Concerning the Yuletide

log-fireplace-pixa

I see that the Yule Log at Douglass College celebrates its 100th anniversary tomorrow.  This is a non-sectarian event, but this marking of the advent of winter falls on the first Sunday of the Christian Advent and the first night of Hanukkah. The Douglass College event embraces the diversity of seasonal celebrations with candles, which play a role in many observations during this time.

I attended the Yule Log celebration there my freshman year at neighboring Rutgers College and sang songs, and listened to students reading passages about the winter season.

Yule or Yuletide (“Yule time”) is a festival historically observed by Germanic peoples. It went through some remixes and later was, as many other pagan holidays, Christianised as Christmastide.

As a child, my family incorporated some of our the Austro-Hungarian traditions of our ancestors. We considered Yuletide to be a 12-day celebration (as with the more modern Twelve Days of Christmas).

“Officially” Yule 2018 will begin on the Winter Solstice on December 21 (at 5:23 PM ET for the Northern Hemisphere if you want to be Druid precise) and it will end on January 1, 2019. So, today’s post is early, but it gives you lots of time to prepare.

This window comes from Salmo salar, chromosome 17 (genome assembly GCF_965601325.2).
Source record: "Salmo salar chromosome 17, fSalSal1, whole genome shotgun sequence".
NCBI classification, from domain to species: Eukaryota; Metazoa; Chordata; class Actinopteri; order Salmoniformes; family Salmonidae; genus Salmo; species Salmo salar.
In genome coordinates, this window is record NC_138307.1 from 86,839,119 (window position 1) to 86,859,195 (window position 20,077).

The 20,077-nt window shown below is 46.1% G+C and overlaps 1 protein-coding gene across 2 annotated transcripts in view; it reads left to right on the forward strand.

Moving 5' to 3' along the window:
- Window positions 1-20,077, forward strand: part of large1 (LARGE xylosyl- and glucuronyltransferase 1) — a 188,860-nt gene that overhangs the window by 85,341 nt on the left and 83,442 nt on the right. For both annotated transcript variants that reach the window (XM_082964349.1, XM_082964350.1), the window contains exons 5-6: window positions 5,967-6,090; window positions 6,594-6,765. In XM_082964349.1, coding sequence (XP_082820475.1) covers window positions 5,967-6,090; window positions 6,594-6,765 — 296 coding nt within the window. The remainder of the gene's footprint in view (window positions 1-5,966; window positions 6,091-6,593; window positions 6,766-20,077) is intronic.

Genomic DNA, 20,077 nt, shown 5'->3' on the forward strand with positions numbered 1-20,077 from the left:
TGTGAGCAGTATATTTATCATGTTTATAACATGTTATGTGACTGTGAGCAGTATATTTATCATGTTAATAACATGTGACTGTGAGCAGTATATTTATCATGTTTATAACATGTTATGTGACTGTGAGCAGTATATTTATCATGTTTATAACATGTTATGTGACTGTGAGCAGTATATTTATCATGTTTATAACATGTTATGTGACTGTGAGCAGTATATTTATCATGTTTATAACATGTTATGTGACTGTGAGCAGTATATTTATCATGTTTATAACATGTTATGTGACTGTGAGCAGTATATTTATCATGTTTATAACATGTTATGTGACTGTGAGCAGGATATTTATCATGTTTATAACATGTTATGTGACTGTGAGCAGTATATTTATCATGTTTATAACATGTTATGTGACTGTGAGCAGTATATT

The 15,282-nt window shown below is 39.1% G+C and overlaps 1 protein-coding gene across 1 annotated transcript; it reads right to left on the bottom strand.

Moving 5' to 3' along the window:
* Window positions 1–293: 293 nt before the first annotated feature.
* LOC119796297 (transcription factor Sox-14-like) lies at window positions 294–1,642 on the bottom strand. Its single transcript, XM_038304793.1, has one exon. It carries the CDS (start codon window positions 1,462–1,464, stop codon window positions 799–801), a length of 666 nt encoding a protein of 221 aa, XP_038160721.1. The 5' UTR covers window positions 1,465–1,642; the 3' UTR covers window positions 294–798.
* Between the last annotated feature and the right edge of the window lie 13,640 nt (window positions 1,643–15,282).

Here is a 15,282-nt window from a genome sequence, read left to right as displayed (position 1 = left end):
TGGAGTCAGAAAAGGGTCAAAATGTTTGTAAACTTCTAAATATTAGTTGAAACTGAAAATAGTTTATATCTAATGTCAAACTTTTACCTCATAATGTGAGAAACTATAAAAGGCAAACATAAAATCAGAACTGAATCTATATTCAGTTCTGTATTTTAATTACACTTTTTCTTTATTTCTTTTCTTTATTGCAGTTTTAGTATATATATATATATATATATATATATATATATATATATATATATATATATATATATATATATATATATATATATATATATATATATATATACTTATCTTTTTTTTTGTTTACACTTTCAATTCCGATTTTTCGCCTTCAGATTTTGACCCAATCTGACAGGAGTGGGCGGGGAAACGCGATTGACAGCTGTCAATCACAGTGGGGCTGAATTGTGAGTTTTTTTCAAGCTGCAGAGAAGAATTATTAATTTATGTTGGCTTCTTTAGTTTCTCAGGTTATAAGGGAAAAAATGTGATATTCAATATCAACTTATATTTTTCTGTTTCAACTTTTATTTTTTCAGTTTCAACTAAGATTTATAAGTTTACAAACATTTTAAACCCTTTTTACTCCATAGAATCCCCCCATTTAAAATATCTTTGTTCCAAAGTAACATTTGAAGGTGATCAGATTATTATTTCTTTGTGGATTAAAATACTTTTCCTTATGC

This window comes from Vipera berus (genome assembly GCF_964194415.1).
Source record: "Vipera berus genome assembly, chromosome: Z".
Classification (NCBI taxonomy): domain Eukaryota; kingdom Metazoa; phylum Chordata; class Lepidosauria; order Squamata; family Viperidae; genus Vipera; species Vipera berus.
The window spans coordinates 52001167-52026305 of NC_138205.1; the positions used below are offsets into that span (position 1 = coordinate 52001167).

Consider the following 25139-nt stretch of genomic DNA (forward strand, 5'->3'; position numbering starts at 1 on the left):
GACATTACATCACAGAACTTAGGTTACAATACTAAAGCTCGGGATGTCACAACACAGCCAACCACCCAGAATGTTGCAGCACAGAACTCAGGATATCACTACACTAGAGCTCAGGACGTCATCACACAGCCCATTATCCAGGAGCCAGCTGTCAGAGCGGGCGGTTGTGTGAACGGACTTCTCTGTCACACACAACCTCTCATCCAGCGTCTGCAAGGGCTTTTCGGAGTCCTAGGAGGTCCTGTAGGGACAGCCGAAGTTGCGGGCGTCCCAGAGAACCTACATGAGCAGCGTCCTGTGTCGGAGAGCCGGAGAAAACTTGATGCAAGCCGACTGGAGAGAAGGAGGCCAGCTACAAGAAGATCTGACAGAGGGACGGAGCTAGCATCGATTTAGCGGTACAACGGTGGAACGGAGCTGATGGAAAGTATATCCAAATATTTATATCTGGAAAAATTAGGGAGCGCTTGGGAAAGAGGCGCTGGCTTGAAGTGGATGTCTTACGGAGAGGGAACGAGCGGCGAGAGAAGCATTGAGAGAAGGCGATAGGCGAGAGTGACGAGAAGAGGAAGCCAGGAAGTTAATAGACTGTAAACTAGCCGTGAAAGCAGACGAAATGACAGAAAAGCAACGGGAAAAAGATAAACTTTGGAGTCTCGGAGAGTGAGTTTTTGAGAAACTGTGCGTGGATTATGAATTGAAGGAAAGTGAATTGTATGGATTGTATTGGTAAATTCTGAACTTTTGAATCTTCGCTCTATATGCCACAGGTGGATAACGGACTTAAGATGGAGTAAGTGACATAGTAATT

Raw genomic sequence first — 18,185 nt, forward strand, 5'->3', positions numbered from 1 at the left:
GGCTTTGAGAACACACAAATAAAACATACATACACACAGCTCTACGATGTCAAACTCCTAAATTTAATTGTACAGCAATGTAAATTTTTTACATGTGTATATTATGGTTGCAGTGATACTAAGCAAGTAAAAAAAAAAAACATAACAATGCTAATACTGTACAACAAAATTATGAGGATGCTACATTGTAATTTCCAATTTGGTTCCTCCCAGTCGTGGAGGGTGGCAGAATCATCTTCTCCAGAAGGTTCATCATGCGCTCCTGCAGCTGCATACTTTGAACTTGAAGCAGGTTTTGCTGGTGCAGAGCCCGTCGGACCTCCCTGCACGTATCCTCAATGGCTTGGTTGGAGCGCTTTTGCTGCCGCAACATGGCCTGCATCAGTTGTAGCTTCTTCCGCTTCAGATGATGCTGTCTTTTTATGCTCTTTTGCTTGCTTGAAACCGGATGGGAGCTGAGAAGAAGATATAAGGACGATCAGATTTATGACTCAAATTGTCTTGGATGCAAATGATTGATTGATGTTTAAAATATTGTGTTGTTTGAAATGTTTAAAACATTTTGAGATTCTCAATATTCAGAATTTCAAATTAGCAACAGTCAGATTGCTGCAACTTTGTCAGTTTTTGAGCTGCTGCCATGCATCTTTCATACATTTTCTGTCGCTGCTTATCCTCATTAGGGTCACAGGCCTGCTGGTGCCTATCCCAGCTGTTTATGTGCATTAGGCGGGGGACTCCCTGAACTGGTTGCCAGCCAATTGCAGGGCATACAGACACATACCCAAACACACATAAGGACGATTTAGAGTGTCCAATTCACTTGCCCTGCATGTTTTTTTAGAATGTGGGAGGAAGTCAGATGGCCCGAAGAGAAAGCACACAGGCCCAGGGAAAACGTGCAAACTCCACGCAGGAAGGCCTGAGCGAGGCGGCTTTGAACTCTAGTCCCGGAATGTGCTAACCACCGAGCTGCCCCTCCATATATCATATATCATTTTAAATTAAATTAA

The most common present day custom is probably the Yule log, but there are also a Yule goat, Yule boar, Yule singing and other pagan Yule symbols.

Much earlier references to Yule are made in the Germanic month names Ærra Jéola (Before Yule) or Jiuli and Æftera Jéola (After Yule).

We also associate this time with the celebration to the Wild Hunt, the god Odin and the pagan Anglo-Saxon Mōdraniht. But you can mark the Yuletide and the winter season inside and outside your home with a variety of traditions.

I forgot this year when the first snow fell, to collect some of it for snow water – a kind of Pagan “holy” water.

I know that some people leave out birdseed ornaments and halved oranges as winter offerings to attract and aid the birds who remain for winter.

wassail

If you make some wassail, you can gather friends and go wassailing and after the sun has gone down, Sure, go ahead and burn a yule log in a bonfire, if you can.

Inside, you can make stovetop potpourri as an alternative to incense.

As the winter solstice comes upon us, get out the tarot cards and do a spread for you and your friends and see what is to come.

Hang mistletoe for protection, and also for consensual kisses. In the Christian era, mistletoe in the Western world became associated with Christmas as a decoration under which lovers are expected to kiss. It had also been considered protection from witches and demons. Mistletoe continued to be associated with fertility and vitality through the Middle Ages, and by the 18th century it had also become incorporated into Christmas celebrations around the world.

st-lucia-saffron-buns-vertical